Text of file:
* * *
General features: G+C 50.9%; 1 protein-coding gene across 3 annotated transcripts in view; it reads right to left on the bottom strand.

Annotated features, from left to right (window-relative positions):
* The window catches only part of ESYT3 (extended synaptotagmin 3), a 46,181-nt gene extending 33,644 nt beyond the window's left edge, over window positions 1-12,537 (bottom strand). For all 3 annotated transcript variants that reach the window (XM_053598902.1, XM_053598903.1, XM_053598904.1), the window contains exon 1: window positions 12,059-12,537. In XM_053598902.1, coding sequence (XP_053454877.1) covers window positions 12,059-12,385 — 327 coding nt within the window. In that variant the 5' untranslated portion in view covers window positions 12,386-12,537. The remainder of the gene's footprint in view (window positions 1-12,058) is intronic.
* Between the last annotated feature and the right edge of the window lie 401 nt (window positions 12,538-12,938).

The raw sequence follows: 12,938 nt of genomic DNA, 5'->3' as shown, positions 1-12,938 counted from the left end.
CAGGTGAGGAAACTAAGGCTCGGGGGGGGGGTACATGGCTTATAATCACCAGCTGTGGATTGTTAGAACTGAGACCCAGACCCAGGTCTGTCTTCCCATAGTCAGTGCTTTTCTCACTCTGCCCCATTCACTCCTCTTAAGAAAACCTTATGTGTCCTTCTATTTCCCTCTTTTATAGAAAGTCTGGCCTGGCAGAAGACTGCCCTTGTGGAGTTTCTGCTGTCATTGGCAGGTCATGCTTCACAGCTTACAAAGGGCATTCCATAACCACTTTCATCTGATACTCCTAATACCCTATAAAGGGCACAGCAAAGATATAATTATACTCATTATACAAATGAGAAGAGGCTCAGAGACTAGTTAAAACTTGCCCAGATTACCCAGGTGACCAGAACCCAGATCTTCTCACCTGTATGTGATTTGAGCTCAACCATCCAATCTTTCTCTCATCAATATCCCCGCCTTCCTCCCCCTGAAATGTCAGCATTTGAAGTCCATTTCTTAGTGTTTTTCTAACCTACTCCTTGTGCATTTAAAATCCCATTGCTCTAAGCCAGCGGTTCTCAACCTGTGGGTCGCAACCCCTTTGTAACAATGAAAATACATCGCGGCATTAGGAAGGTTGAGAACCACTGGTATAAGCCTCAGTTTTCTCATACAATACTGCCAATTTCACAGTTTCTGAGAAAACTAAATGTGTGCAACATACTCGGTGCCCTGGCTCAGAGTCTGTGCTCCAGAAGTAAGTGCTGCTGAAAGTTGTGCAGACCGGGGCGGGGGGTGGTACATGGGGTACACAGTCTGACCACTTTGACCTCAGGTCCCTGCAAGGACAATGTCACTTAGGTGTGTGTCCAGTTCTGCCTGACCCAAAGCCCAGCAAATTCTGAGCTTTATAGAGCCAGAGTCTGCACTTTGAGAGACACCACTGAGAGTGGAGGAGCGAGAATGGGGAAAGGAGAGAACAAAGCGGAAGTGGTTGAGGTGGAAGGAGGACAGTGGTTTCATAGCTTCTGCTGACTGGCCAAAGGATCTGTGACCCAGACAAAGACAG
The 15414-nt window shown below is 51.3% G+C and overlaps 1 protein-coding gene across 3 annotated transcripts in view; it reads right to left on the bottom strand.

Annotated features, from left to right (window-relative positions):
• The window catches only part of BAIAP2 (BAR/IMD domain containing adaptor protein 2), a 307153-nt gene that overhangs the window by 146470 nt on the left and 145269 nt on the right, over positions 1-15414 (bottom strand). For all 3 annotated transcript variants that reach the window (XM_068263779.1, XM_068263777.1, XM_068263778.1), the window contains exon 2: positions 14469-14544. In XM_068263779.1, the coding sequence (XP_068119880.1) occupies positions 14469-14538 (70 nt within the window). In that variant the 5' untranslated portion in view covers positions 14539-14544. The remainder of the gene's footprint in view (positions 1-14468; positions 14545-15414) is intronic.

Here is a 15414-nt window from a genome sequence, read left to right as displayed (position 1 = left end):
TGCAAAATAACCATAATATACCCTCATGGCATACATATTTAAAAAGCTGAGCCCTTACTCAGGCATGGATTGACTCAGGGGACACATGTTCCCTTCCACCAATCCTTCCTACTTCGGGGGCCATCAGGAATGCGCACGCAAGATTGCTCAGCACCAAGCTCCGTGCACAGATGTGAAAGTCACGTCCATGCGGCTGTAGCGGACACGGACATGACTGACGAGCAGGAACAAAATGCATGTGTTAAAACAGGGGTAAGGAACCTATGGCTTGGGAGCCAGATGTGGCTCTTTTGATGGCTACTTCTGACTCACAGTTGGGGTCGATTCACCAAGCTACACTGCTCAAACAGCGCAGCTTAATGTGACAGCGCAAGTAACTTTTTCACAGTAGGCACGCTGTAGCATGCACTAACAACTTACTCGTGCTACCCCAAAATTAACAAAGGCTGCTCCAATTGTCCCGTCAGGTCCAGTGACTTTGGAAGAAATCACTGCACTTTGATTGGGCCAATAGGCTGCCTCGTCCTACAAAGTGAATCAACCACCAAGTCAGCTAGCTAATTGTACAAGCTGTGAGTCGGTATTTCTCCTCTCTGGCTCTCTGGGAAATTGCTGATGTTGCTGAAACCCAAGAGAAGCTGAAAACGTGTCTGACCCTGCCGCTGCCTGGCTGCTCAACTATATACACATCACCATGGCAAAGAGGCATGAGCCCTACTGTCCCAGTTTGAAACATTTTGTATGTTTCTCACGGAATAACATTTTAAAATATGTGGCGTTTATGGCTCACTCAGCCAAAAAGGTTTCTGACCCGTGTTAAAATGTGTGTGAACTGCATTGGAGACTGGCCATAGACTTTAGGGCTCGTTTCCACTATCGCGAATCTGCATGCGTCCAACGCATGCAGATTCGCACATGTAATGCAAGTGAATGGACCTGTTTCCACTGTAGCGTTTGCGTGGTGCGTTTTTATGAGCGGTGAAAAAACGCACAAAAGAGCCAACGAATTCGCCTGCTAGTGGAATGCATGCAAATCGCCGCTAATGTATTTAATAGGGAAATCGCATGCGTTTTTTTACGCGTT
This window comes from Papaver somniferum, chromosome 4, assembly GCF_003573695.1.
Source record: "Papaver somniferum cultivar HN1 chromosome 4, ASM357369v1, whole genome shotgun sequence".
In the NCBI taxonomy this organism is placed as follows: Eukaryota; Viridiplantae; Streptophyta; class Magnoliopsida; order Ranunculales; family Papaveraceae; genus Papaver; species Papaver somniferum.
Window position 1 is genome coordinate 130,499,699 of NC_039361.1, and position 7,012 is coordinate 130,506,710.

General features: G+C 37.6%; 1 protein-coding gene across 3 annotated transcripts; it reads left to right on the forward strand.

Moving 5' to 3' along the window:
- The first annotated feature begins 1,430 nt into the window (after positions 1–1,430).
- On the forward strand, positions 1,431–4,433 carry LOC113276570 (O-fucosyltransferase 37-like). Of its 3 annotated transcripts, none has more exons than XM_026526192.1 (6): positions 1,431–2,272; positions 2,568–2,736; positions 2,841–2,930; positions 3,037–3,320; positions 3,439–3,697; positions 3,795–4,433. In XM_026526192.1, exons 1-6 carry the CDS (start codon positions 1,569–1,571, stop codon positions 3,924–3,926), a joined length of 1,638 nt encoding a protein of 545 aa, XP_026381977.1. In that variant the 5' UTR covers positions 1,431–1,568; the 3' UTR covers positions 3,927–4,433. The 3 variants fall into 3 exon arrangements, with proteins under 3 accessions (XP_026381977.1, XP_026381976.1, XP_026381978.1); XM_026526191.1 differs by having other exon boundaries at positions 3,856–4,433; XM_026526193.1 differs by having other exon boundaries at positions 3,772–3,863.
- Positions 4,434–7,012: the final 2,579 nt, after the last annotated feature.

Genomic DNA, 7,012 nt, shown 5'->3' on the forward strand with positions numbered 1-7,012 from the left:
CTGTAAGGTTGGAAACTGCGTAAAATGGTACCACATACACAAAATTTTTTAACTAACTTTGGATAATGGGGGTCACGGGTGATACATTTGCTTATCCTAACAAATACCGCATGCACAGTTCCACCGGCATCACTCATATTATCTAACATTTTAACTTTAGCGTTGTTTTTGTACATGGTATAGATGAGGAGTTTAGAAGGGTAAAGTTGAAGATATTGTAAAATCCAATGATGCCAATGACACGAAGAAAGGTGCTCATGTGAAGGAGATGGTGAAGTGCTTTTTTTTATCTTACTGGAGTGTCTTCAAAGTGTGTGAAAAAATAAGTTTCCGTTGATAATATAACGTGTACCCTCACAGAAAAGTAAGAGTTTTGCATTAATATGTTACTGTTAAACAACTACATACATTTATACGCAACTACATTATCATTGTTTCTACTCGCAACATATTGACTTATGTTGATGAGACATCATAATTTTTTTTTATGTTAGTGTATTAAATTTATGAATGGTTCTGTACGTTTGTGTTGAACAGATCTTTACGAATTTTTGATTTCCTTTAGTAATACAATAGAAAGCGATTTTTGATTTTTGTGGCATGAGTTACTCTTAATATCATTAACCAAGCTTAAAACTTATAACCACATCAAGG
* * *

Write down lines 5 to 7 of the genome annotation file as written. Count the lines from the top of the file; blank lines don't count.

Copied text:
The raw sequence follows: 12,938 nt of genomic DNA, 5'->3' as shown, positions 1-12,938 counted from the left end.
CAGGTGAGGAAACTAAGGCTCGGGGGGGGGGTACATGGCTTATAATCACCAGCTGTGGATTGTTAGAACTGAGACCCAGACCCAGGTCTGTCTTCCCATAGTCAGTGCTTTTCTCACTCTGCCCCATTCACTCCTCTTAAGAAAACCTTATGTGTCCTTCTATTTCCCTCTTTTATAGAAAGTCTGGCCTGGCAGAAGACTGCCCTTGTGGAGTTTCTGCTGTCATTGGCAGGTCATGCTTCACAGCTTACAAAGGGCATTCCATAACCACTTTCATCTGATACTCCTAATACCCTATAAAGGGCACAGCAAAGATATAATTATACTCATTATACAAATGAGAAGAGGCTCAGAGACTAGTTAAAACTTGCCCAGATTACCCAGGTGACCAGAACCCAGATCTTCTCACCTGTATGTGATTTGAGCTCAACCATCCAATCTTTCTCTCATCAATATCCCCGCCTTCCTCCCCCTGAAATGTCAGCATTTGAAGTCCATTTCTTAGTGTTTTTCTAACCTACTCCTTGTGCATTTAAAATCCCATTGCTCTAAGCCAGCGGTTCTCAACCTGTGGGTCGCAACCCCTTTGTAACAATGAAAATACATCGCGGCATTAGGAAGGTTGAGAACCACTGGTATAAGCCTCAGTTTTCTCATACAATACTGCCAATTTCACAGTTTCTGAGAAAACTAAATGTGTGCAACATACTCGGTGCCCTGGCTCAGAGTCTGTGCTCCAGAAGTAAGTGCTGCTGAAAGTTGTGCAGACCGGGGCGGGGGGTGGTACATGGGGTACACAGTCTGACCACTTTGACCTCAGGTCCCTGCAAGGACAATGTCACTTAGGTGTGTGTCCAGTTCTGCCTGACCCAAAGCCCAGCAAATTCTGAGCTTTATAGAGCCAGAGTCTGCACTTTGAGAGACACCACTGAGAGTGGAGGAGCGAGAATGGGGAAAGGAGAGAACAAAGCGGAAGTGGTTGAGGTGGAAGGAGGACAGTGGTTTCATAGCTTCTGCTGACTGGCCAAAGGATCTGTGACCCAGACAAAGACAG
The 15414-nt window shown below is 51.3% G+C and overlaps 1 protein-coding gene across 3 annotated transcripts in view; it reads right to left on the bottom strand.